On Gardening

Poring the pitcher plant with Adrian Higgins

The bizarre and beautiful traps of the common pitcher plant.
The bizarre and beautiful traps of the common pitcher plant. (Adrian Higgins/The Washington Post)
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By Adrian Higgins
Thursday, May 13, 2010

Among meat-eating bog plants, the Venus' flytrap gets all the fuss. Okay, so its leaf snaps shut like a monster's mouth. Hold my coffee while I clap. My vote is for another native carnivore, the pitcher plant.

There are a handful of species, some tall and pale, others short and squat, and all producing decorative hooded tubes with a lacelike pattern that gives them a reptilian quality. In short, they are beautiful, and they have made the leap from the sour and soggy peat bog into the garden.

You owe it to the plant and nature not to buy pitcher plants that may have been collected in the wild (hint: for sale cheap on the Internet), but to get them from reputable garden centers and mail-order nurseries. Modern cloning techniques have permitted their responsible reproduction while bringing down the costs. And breeders have been busy creating lovely hybrids.

Like other perennials, the pitcher sends up fresh growth from its dormant crown in the spring, but it also grows leaves that have been modified into the showy tubes. These are devilishly attractive, not just to gardeners but also to insects drawn to the nectar that seeps around the lip. Once a creature has fallen inside the smooth interior of the tube, it is trapped, to be consumed by the vat of enzymes at the base. What the insect thought a tower of ambrosia is merely a stomach. It's not nice, but when you consider how much the plant kingdom suffers at the hands of arthropods such as aphids and thrips, it seems a form of justice.

Many species send up a more benign insect beacon in the spring: a flower. The pitcher plant bloom is unlike any other. Solitary and borne on a wiry stem, it consists of thick petals that fall like rabbit ears around a central pincushion. The flowers of the yellow trumpet species are acid green, those of the common pitcher plant a deep maroon around a green heart.

I have grown a clump of yellow trumpet for years and look forward to its distinctive blossom in May (always just one). I recently bought a potted common pitcher plant, a species with stubbier pitchers. The new pitchers are lime green with red veins, and they cluster amid the previous year's pitchers, now a deep purple. The flower rises regally above the bloodthirsty throng. It is a special plant.

Another recent acquisition is a variety named Scarlet Belle, which produces masses of daintier pitchers that nevertheless form broad 12-inch clumps. The tubes lean and recline, and are a bright yellow-green rising to a white top laced in red.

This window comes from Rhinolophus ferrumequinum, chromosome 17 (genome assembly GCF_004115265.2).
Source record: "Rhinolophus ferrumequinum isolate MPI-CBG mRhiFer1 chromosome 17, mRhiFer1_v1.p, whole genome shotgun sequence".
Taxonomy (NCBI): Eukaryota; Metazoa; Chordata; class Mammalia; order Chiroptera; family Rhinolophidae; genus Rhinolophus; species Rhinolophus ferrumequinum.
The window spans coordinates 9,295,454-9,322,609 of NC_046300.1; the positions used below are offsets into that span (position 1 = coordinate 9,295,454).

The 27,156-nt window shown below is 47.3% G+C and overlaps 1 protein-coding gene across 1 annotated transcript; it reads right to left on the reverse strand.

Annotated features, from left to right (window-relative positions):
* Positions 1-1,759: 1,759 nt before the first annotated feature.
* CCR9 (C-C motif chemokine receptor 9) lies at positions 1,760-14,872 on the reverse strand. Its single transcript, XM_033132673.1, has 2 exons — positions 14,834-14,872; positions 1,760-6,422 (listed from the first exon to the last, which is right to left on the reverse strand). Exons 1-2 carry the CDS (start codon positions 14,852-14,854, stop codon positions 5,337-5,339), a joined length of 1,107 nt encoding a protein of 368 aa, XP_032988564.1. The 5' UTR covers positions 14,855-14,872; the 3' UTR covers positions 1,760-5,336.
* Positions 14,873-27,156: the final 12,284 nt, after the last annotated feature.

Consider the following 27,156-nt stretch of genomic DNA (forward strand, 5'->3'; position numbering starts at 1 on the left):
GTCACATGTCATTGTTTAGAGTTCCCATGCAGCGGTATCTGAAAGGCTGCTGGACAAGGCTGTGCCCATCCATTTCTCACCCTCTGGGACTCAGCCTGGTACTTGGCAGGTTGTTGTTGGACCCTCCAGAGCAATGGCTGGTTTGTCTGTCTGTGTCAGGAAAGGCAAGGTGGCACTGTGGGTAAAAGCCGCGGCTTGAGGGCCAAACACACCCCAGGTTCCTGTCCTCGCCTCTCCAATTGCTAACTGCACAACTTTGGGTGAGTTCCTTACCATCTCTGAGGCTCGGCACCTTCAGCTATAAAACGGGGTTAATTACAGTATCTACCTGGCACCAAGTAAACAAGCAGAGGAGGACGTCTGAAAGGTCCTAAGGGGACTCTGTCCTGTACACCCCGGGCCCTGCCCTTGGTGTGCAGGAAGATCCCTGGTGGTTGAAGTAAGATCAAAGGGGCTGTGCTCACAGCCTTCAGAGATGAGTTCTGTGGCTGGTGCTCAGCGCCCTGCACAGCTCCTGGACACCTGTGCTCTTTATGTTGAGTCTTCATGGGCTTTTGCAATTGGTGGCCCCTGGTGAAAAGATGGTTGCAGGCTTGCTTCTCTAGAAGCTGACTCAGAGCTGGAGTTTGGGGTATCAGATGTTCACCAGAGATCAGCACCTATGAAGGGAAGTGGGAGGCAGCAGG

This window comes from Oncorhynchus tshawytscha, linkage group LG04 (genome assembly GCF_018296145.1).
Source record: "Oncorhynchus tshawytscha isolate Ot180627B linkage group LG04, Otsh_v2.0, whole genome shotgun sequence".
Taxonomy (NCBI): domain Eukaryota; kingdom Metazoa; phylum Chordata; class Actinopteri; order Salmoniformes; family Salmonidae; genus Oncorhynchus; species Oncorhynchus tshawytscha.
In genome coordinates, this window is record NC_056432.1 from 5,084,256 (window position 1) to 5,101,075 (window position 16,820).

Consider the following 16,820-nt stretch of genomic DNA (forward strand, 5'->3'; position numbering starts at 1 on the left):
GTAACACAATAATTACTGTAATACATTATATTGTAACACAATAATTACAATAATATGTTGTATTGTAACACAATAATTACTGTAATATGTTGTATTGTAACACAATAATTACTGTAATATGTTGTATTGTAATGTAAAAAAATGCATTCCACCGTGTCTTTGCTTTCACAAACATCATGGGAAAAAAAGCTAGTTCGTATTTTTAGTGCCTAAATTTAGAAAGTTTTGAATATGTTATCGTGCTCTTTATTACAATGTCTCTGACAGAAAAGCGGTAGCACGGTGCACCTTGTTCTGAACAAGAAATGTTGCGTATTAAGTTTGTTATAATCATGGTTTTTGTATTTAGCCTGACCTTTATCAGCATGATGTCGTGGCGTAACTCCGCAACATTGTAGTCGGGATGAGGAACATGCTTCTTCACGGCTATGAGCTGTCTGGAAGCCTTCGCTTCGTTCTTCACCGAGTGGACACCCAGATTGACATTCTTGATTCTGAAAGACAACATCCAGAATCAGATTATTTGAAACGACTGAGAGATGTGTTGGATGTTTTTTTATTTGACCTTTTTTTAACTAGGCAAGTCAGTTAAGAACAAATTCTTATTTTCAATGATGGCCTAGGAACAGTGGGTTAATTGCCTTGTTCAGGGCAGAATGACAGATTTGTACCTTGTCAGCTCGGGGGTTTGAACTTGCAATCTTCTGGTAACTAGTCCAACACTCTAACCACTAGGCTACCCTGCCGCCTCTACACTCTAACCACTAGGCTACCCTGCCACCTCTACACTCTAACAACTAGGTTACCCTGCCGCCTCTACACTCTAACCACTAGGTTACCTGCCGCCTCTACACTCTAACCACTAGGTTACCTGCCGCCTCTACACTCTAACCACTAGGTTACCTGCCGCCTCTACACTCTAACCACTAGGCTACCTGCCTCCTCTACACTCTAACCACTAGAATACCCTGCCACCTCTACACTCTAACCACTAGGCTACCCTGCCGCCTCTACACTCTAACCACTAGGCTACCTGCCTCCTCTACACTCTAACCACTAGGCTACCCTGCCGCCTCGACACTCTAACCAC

Scarlet Belle is a cross of two species, the white trumpet and the parrot pitcher plant. The latter is a bog plant that borders on the aquatic, and its tubes sit low on the water's surface to lure small crustaceans, says Bill McLaughlin, a native-plant expert at the U.S. Botanic Garden who started cultivating pitcher plants as a boy.

If I were stylish enough to have a moon garden of glowing plants, I might have a clump or three of the white trumpet. It is arguably the most elegant of the lot, with tall upright pitchers that form in later summer, white with conspicuous red netting. The white trumpet is favored for cut flowers and dried arrangements. McLaughlin says growers stuff a wad of cotton wool at the base of the tubes to keep insects from fouling it. That doesn't seem fair, since pitchers evolved to supplement their diet so they could live in as infertile a place as a bog.

This makes their growing needs quite particular. They won't live in a regular garden bed, or one that gets periodically wet. Nor will they grow indoors happily. They need winter chilling and a sunny location. Not least, they need the bog conditions of high acidity and poor soil that remains moist but not wet. How do you achieve that?

Most growers use a soil mix of one part peat moss to one part play sand, though some growers add peanut hulls and pine needles. Don't use garden soil, topsoil, compost, potting mix or a seed-starting medium.

You also shouldn't use chlorinated tap water on them. Rainwater, distilled water or pond water will work. McLaughlin uses the condensate from his air conditioner.


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